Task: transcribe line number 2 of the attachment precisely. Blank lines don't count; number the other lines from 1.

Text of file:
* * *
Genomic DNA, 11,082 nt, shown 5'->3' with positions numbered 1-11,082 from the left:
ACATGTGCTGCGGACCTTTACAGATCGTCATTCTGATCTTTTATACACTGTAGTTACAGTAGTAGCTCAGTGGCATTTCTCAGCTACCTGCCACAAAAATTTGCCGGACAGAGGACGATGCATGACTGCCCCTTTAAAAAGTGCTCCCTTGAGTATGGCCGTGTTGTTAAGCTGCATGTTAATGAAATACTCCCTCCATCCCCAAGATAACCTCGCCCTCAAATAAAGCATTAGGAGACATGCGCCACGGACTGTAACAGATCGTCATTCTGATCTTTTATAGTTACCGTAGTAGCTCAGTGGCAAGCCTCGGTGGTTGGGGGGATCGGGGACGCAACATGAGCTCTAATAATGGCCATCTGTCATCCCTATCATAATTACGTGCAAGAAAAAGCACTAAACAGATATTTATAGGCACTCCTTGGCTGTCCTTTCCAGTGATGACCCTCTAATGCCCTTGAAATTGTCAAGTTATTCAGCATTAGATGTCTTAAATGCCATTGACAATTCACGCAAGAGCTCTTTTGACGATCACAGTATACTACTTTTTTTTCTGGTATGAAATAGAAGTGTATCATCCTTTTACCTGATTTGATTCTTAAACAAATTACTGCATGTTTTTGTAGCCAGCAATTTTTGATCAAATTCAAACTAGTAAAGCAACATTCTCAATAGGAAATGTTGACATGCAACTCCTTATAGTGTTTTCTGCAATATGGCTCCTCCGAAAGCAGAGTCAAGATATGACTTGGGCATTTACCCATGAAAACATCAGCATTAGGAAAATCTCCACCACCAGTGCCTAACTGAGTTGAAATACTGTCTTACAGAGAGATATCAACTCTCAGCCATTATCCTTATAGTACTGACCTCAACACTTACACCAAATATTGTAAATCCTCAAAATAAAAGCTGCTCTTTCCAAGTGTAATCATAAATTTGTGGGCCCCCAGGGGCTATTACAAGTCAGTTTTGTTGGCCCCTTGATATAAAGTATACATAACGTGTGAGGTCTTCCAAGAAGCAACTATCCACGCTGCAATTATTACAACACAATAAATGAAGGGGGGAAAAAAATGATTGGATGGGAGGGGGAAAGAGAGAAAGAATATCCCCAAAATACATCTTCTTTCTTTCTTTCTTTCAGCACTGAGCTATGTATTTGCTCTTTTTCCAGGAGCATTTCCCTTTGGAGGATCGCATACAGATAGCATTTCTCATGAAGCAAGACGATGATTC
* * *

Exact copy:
ACATGTGCTGCGGACCTTTACAGATCGTCATTCTGATCTTTTATACACTGTAGTTACAGTAGTAGCTCAGTGGCATTTCTCAGCTACCTGCCACAAAAATTTGCCGGACAGAGGACGATGCATGACTGCCCCTTTAAAAAGTGCTCCCTTGAGTATGGCCGTGTTGTTAAGCTGCATGTTAATGAAATACTCCCTCCATCCCCAAGATAACCTCGCCCTCAAATAAAGCATTAGGAGACATGCGCCACGGACTGTAACAGATCGTCATTCTGATCTTTTATAGTTACCGTAGTAGCTCAGTGGCAAGCCTCGGTGGTTGGGGGGATCGGGGACGCAACATGAGCTCTAATAATGGCCATCTGTCATCCCTATCATAATTACGTGCAAGAAAAAGCACTAAACAGATATTTATAGGCACTCCTTGGCTGTCCTTTCCAGTGATGACCCTCTAATGCCCTTGAAATTGTCAAGTTATTCAGCATTAGATGTCTTAAATGCCATTGACAATTCACGCAAGAGCTCTTTTGACGATCACAGTATACTACTTTTTTTTCTGGTATGAAATAGAAGTGTATCATCCTTTTACCTGATTTGATTCTTAAACAAATTACTGCATGTTTTTGTAGCCAGCAATTTTTGATCAAATTCAAACTAGTAAAGCAACATTCTCAATAGGAAATGTTGACATGCAACTCCTTATAGTGTTTTCTGCAATATGGCTCCTCCGAAAGCAGAGTCAAGATATGACTTGGGCATTTACCCATGAAAACATCAGCATTAGGAAAATCTCCACCACCAGTGCCTAACTGAGTTGAAATACTGTCTTACAGAGAGATATCAACTCTCAGCCATTATCCTTATAGTACTGACCTCAACACTTACACCAAATATTGTAAATCCTCAAAATAAAAGCTGCTCTTTCCAAGTGTAATCATAAATTTGTGGGCCCCCAGGGGCTATTACAAGTCAGTTTTGTTGGCCCCTTGATATAAAGTATACATAACGTGTGAGGTCTTCCAAGAAGCAACTATCCACGCTGCAATTATTACAACACAATAAATGAAGGGGGGAAAAAAATGATTGGATGGGAGGGGGAAAGAGAGAAAGAATATCCCCAAAATACATCTTCTTTCTTTCTTTCTTTCAGCACTGAGCTATGTATTTGCTCTTTTTCCAGGAGCATTTCCCTTTGGAGGATCGCATACAGATAGCATTTCTCATGAAGCAAGACGATGATTC